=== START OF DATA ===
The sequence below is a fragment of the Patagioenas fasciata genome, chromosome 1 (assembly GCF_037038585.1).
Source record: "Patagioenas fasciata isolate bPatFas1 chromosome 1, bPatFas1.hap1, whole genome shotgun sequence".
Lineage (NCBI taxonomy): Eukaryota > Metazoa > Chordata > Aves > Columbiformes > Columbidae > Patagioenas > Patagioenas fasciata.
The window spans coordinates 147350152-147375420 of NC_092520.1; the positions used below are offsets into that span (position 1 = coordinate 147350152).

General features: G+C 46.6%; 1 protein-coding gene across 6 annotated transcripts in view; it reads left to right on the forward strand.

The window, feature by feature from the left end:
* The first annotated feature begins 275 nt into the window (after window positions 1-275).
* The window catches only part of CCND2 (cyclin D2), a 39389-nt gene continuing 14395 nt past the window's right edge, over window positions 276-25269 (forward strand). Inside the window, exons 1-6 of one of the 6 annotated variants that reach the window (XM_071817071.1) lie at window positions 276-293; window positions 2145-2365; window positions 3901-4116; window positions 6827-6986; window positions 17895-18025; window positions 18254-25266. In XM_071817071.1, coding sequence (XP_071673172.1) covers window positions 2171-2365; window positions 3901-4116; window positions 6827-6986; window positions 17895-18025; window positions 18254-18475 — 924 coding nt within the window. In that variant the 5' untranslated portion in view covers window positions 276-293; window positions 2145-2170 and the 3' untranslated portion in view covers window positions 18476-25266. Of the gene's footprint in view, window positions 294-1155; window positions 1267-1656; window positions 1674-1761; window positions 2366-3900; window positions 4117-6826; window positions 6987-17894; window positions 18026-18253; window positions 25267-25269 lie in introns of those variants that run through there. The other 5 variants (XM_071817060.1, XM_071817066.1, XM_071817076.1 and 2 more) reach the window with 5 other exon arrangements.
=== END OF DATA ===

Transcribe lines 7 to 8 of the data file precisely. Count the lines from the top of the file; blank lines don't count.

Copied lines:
* The first annotated feature begins 275 nt into the window (after window positions 1-275).
* The window catches only part of CCND2 (cyclin D2), a 39389-nt gene continuing 14395 nt past the window's right edge, over window positions 276-25269 (forward strand). Inside the window, exons 1-6 of one of the 6 annotated variants that reach the window (XM_071817071.1) lie at window positions 276-293; window positions 2145-2365; window positions 3901-4116; window positions 6827-6986; window positions 17895-18025; window positions 18254-25266. In XM_071817071.1, coding sequence (XP_071673172.1) covers window positions 2171-2365; window positions 3901-4116; window positions 6827-6986; window positions 17895-18025; window positions 18254-18475 — 924 coding nt within the window. In that variant the 5' untranslated portion in view covers window positions 276-293; window positions 2145-2170 and the 3' untranslated portion in view covers window positions 18476-25266. Of the gene's footprint in view, window positions 294-1155; window positions 1267-1656; window positions 1674-1761; window positions 2366-3900; window positions 4117-6826; window positions 6987-17894; window positions 18026-18253; window positions 25267-25269 lie in introns of those variants that run through there. The other 5 variants (XM_071817060.1, XM_071817066.1, XM_071817076.1 and 2 more) reach the window with 5 other exon arrangements.